MONDAY, MARCH 30, 2015



The freedom of expression and lack of self consciousness engendered by every conceivable aspect of the psychedelic experience, led to a challenging of the norm in which it was clear music could be more than chart fodder or copies of American R&B. In the late sixties, the phrase ‘progressive pop’ gradually entered the language of music culture in an attempt to describe a more ambitious, cerebral, experimental approach. Pop became rock, rock became art, and as the sixties turned into the seventies, prog rock was born.


More than anything, prog wanted to be serious music that transcended any vulgar, trivial aspects of the past by aspiring to the giddy aesthetic heights of the opera and the symphony, the improvisational virtuosity of jazz, and lyrically to the complexity of poetry and legend. It was also music that could only be English, reflecting as it did the eccentricity, mythology and landscape of this once green and pleasant land.


So it’s not in the least bit surprising that prog’s recognised aristocracy of Pink Floyd, King Crimson, Jethro Tull, Yes, Emerson, Lake and Palmer and Genesis were all very English. What’s more, apart from Gong’s Australian uber hippie leader Daevid Allen, the proggy underground and dimmer lights like Gentle Giant, Peter Hammill’s Van Der Graaf Generator and Camel were all English too, Canadian’s Rush only appearing once prog had infiltrated North America and the continent began breeding its own bands in the same image.


Prog started as an attitude and grew into a movement dominating the album charts, the colleges and the university halls where incredibly, mooching around with Close To The Edge or Brain Salad Surgery tucked ostentatiously under your arm was considered as cool as fuck! But it didn’t take too long before the genres stereotypical nature, its airy fairy Tolkeinism’s, 20 minute song suites, pretentiously titled sub sections and ludicrous stage shows began to sharpen the critical knives.


Offering nothing apart from musical virtuosity and technical innovation, progs biggest crime was that it failed to perpetuate the myth of rock as revolution. Lording it up in tax exile, touring less frequently, and tossing off (in more sense than one) increasingly meaningless albums, bands became pompous, overblown and out of touch, preferring to exist in their own self-created, mythological worlds than the grimy reality of strike hit seventies Britain. A music culture that had once been the tempestuous diary of western youth had become the equivalent of a cold, calculated thesis.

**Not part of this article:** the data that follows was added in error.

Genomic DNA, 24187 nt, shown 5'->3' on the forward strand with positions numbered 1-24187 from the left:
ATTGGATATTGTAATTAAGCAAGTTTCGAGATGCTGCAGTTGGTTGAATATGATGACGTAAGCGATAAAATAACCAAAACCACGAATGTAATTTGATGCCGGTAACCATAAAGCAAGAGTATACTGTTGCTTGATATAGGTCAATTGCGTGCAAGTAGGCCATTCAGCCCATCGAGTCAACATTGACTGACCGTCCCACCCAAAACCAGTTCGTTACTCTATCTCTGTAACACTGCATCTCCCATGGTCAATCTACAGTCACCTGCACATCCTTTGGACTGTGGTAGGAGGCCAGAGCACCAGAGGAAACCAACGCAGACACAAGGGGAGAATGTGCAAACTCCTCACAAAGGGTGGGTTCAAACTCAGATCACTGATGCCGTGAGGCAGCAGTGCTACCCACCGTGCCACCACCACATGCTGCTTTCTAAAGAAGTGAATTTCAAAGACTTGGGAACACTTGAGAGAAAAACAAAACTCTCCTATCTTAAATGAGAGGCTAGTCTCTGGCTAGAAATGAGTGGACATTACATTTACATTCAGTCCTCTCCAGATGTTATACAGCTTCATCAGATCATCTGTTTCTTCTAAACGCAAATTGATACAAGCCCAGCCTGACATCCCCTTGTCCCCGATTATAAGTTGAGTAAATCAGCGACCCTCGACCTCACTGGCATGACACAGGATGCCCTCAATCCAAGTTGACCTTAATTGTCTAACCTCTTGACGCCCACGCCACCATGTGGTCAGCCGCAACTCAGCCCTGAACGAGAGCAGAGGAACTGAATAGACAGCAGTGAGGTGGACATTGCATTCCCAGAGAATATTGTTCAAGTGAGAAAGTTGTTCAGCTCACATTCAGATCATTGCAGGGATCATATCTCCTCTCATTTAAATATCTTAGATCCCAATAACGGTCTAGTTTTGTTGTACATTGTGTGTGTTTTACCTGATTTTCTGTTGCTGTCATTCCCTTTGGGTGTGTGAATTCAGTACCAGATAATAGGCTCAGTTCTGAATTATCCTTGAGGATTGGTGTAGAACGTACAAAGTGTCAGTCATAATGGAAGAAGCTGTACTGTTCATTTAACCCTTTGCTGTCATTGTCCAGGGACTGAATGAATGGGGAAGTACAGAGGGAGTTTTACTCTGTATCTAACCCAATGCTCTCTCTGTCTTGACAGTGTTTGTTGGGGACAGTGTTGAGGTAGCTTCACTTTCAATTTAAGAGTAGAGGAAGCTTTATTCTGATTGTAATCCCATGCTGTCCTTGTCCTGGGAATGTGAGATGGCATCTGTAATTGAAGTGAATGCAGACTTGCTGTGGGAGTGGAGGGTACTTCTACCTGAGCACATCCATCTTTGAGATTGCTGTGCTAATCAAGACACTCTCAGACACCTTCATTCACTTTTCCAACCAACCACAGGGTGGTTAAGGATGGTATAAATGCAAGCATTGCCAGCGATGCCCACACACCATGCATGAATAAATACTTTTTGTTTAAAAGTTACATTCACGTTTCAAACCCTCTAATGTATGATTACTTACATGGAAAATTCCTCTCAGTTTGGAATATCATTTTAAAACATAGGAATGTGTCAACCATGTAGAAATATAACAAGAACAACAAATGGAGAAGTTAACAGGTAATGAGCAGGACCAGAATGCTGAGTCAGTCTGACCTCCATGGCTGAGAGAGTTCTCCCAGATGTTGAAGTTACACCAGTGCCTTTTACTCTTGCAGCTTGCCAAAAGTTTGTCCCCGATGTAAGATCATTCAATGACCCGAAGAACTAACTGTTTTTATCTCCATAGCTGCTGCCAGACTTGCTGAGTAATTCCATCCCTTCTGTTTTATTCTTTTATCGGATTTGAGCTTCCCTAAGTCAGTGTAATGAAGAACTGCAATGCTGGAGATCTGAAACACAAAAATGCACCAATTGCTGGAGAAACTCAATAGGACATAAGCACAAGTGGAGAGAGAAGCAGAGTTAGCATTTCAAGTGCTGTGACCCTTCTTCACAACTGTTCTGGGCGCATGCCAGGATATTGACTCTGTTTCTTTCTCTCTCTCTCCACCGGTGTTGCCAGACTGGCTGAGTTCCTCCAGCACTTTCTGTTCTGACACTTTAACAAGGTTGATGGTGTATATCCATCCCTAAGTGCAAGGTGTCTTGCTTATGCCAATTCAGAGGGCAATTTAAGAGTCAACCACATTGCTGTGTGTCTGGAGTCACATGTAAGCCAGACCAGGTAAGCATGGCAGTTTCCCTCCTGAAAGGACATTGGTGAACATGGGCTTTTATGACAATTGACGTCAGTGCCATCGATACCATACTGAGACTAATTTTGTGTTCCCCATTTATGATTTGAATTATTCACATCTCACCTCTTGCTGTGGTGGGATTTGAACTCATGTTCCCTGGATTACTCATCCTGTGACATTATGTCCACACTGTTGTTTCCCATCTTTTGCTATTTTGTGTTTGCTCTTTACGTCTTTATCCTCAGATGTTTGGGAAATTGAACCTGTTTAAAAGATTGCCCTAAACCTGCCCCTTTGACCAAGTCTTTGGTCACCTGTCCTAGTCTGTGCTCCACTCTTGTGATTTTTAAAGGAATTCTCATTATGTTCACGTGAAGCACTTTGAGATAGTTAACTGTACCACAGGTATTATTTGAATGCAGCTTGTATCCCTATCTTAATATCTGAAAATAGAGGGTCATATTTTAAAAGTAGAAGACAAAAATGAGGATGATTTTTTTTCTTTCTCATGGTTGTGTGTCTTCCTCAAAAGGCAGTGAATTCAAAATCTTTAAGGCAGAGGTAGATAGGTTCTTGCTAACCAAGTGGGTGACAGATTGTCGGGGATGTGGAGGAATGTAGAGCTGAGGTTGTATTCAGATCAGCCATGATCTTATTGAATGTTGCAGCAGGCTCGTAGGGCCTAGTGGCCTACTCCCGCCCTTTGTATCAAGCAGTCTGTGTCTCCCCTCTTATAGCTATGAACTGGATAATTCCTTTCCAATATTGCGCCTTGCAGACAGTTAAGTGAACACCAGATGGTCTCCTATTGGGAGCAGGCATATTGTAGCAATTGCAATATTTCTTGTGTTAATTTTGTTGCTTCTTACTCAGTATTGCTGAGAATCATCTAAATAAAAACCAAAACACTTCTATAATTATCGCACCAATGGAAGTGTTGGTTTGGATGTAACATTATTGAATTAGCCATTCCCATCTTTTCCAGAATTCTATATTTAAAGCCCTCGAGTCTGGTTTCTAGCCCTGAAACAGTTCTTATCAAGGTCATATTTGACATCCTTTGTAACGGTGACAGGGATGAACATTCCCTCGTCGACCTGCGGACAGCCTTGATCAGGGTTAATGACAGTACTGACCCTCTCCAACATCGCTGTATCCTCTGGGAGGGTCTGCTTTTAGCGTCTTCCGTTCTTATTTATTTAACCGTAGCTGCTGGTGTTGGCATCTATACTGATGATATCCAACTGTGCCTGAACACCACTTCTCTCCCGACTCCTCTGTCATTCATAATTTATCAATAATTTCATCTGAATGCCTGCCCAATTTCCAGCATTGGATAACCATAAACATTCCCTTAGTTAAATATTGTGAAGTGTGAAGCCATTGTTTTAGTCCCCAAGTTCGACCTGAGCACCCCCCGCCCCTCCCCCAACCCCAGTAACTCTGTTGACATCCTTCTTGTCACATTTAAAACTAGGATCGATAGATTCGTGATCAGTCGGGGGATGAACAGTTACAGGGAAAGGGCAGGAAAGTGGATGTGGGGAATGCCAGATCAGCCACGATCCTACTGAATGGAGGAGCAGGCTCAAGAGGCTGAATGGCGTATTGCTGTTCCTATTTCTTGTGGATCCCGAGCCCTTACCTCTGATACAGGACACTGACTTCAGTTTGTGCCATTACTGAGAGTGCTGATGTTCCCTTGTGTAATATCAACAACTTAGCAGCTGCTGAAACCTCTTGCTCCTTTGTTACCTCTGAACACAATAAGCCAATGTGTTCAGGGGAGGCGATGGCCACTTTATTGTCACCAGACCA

01 KING CRIMSON ‘The Court Of The Crimson King’ (In The Court Of The Crimson King LP October 1969)

02 VAN DER GRAAF GENERATOR ‘House With No Door’ (H To He Who Am The Only One LP December 1970)

03 GONG ‘Fohat Digs Holes In Space’ (Camembert Electrique LP December 1971)

04 JETHRO TULL ‘Thick As A Brick (Excerpt)’ (Thick As A Brick LP March 1972)

05 YES ‘And You And I’ (Close To The Edge LP September 1972)

06 GENESIS ‘Dancing With The Moonlight Knight’ (Selling England By The Pound LP October 1973)

07 EMERSON, LAKE AND PALMER ‘Karn Evil 9 1st Impression Pt 2’ (Brain Salad Surgery LP December 1973)

08 GENTLE GIANT ‘Playing The Game’ (The Power And The Glory LP October 1974)

09 CAMEL ‘The Snow Goose’ (The Snow Goose LP May 1975)

10 PINK FLOYD ‘Shine On You Crazy Diamond Pts 1-5’ (Wish You Were Here LP September 1975)

11 RUSH ‘2112 Overture/The Temples Of Syrinx’ (2112 LP June 1976)